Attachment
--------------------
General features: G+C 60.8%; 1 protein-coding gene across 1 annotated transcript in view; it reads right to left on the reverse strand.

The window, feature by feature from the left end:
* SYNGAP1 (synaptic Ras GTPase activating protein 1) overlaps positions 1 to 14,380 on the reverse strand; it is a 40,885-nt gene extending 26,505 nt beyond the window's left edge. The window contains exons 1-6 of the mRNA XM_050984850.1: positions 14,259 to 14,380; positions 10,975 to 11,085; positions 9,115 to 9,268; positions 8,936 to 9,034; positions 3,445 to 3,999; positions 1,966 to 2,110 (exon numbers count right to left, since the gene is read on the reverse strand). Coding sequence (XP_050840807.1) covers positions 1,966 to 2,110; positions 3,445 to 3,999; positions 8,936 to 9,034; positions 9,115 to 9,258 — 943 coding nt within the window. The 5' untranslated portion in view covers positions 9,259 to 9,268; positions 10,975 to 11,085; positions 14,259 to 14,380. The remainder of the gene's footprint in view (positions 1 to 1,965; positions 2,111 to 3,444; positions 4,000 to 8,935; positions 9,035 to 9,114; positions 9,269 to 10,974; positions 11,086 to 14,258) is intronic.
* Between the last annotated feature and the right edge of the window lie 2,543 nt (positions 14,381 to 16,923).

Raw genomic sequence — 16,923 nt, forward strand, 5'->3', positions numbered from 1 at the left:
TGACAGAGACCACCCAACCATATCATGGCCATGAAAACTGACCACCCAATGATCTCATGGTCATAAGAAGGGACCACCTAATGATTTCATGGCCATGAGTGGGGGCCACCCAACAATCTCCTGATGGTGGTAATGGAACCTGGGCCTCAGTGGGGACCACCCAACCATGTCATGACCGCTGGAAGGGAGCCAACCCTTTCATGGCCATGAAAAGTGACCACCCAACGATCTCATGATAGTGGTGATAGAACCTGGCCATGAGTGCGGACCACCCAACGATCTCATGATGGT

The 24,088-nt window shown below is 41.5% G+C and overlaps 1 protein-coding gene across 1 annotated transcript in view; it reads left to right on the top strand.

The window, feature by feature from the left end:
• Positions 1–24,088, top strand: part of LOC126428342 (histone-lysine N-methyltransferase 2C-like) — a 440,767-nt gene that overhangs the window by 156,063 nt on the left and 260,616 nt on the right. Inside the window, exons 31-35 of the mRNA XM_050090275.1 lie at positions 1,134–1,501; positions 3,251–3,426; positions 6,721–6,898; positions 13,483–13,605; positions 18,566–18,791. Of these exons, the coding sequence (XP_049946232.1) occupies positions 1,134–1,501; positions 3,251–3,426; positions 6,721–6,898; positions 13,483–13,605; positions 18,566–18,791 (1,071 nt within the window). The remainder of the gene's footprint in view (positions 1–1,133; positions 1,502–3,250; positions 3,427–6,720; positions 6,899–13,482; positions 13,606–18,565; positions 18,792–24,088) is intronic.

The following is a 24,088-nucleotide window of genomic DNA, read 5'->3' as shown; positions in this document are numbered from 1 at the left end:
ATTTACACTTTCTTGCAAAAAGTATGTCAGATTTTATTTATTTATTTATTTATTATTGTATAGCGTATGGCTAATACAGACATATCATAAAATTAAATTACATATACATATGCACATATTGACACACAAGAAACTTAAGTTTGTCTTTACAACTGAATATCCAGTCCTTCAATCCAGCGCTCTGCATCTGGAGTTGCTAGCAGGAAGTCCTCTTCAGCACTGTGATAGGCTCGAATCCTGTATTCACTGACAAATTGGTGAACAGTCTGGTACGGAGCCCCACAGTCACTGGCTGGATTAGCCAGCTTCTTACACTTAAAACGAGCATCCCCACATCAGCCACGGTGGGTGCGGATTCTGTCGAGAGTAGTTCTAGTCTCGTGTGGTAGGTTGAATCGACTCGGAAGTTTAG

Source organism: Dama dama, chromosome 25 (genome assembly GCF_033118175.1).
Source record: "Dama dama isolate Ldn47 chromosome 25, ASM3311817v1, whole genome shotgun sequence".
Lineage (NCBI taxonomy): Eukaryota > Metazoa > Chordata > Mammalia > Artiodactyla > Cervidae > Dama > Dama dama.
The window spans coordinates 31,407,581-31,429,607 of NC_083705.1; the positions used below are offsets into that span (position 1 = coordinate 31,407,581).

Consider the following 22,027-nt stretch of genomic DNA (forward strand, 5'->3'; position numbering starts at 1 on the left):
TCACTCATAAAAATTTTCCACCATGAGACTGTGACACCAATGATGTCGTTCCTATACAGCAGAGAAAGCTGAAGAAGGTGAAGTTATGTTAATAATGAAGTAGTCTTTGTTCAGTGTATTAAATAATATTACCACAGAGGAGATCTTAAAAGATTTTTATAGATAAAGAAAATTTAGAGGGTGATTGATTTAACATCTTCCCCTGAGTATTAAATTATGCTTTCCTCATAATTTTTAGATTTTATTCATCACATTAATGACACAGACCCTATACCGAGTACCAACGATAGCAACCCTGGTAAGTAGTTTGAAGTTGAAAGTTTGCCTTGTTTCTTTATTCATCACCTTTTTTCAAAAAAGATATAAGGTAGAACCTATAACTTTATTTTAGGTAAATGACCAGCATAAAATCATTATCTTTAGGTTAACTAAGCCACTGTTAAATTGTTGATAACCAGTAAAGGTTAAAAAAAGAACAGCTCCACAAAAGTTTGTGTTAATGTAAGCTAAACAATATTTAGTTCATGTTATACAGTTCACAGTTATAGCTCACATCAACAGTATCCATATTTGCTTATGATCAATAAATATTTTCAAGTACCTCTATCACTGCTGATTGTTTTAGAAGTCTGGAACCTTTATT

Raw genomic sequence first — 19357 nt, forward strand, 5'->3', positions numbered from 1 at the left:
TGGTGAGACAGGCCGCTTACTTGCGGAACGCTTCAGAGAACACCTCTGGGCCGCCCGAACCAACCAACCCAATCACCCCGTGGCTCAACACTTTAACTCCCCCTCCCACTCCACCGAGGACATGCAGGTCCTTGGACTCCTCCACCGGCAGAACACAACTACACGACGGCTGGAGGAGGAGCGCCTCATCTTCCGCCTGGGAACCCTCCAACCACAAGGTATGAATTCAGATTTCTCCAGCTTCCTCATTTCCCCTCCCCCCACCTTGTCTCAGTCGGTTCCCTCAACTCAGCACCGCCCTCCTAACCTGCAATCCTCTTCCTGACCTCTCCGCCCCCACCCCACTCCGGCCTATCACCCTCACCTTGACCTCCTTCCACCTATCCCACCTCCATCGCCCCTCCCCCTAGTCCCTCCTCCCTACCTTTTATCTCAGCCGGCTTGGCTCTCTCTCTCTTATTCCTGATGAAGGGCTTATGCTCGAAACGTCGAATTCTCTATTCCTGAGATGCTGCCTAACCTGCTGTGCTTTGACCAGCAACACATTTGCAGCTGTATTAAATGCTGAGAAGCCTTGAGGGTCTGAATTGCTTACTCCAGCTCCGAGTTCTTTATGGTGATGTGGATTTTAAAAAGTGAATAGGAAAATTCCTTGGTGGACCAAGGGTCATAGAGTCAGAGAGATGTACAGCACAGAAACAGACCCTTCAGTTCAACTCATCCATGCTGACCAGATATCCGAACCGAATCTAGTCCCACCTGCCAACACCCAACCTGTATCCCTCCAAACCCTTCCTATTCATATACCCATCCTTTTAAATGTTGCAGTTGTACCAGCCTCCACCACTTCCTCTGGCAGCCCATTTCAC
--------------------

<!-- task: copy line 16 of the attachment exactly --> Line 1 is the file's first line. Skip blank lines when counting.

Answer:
Consider the following 22,027-nt stretch of genomic DNA (forward strand, 5'->3'; position numbering starts at 1 on the left):